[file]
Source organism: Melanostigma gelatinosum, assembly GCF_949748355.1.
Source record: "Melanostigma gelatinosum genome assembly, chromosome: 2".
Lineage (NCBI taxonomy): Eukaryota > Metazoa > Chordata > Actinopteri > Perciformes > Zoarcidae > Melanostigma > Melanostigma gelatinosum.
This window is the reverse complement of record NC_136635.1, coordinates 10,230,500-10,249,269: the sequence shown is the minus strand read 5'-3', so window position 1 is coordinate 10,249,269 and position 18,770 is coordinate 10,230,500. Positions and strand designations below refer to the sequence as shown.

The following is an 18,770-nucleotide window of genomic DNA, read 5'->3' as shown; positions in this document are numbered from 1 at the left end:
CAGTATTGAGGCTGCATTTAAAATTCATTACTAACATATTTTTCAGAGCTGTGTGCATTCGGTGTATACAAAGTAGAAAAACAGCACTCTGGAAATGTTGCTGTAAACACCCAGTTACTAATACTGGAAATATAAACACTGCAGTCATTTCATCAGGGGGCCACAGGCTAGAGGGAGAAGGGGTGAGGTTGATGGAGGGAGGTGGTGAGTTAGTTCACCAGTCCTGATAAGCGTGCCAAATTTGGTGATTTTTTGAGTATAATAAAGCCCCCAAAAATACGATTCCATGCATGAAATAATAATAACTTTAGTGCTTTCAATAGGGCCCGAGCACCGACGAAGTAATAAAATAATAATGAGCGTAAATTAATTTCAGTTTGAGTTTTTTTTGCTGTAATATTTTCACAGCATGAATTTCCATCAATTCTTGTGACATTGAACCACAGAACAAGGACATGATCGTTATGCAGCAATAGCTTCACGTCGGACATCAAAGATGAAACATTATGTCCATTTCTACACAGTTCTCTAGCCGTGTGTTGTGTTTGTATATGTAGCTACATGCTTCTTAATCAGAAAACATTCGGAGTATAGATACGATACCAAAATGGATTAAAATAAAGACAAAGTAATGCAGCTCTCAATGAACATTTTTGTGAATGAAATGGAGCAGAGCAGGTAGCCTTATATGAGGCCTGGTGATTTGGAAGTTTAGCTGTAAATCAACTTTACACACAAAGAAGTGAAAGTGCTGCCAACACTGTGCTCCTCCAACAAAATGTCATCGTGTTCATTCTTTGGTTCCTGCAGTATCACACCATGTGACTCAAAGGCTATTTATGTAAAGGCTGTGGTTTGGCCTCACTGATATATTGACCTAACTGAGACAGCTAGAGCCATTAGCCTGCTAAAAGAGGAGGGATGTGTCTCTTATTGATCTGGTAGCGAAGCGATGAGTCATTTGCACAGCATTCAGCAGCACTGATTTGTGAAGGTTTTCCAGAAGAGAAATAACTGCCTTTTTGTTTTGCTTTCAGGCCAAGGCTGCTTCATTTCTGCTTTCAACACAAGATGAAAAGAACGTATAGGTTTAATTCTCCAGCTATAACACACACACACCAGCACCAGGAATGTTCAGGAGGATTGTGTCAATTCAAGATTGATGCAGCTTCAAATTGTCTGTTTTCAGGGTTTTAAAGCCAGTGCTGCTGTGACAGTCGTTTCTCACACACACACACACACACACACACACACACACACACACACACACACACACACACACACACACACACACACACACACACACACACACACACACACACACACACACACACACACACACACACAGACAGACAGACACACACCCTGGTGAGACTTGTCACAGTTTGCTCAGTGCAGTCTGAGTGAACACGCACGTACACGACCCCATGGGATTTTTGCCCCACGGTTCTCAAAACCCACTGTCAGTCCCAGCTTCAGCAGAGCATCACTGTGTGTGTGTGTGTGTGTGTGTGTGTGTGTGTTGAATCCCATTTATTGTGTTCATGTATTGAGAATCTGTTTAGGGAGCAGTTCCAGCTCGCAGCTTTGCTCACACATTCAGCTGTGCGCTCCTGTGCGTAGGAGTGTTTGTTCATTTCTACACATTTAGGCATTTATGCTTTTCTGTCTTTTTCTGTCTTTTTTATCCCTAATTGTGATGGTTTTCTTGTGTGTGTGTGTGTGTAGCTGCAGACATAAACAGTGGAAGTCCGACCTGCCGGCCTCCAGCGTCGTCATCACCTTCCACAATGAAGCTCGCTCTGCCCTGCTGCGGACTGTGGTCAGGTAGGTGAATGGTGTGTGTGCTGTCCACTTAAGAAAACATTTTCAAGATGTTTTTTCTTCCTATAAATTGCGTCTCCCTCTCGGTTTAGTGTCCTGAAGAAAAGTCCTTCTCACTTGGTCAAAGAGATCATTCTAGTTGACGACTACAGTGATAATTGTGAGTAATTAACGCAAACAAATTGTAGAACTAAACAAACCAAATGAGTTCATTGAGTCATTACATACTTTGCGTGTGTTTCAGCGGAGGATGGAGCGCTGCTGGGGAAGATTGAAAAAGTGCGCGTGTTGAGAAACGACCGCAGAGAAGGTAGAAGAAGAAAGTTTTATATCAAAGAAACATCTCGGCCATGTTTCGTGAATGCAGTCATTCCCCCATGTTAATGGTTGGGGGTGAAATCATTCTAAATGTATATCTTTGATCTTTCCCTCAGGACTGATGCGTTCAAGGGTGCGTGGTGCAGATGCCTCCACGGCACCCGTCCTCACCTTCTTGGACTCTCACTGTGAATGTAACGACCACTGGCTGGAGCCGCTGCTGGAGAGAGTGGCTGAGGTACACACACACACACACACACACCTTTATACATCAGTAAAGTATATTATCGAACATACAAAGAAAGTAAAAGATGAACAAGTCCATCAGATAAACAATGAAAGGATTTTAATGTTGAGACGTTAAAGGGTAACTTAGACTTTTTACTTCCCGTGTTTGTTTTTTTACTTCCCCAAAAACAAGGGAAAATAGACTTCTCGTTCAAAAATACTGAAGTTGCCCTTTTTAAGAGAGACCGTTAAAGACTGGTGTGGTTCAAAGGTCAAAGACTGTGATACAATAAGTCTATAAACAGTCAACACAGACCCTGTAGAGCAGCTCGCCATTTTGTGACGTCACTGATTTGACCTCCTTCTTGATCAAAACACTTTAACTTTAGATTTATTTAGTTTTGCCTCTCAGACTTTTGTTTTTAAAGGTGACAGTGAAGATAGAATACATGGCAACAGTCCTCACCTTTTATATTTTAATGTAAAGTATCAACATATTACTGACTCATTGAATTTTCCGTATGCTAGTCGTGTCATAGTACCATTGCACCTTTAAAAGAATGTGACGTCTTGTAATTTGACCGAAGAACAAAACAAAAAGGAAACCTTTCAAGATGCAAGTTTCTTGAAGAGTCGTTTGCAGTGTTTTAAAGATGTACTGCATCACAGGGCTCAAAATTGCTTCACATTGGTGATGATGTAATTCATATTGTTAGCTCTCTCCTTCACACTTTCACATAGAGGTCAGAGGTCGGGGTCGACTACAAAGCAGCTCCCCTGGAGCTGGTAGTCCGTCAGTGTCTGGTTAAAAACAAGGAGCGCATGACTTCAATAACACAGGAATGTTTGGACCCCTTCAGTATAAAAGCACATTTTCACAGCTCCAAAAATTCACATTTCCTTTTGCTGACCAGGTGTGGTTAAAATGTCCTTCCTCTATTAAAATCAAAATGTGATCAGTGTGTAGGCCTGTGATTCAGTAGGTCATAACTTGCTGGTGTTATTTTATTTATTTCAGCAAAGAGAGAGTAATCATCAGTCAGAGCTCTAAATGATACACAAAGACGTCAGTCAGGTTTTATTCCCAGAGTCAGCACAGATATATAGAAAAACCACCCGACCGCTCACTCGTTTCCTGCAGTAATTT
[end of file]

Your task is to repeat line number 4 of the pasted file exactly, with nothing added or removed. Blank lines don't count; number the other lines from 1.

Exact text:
This window is the reverse complement of record NC_136635.1, coordinates 10,230,500-10,249,269: the sequence shown is the minus strand read 5'-3', so window position 1 is coordinate 10,249,269 and position 18,770 is coordinate 10,230,500. Positions and strand designations below refer to the sequence as shown.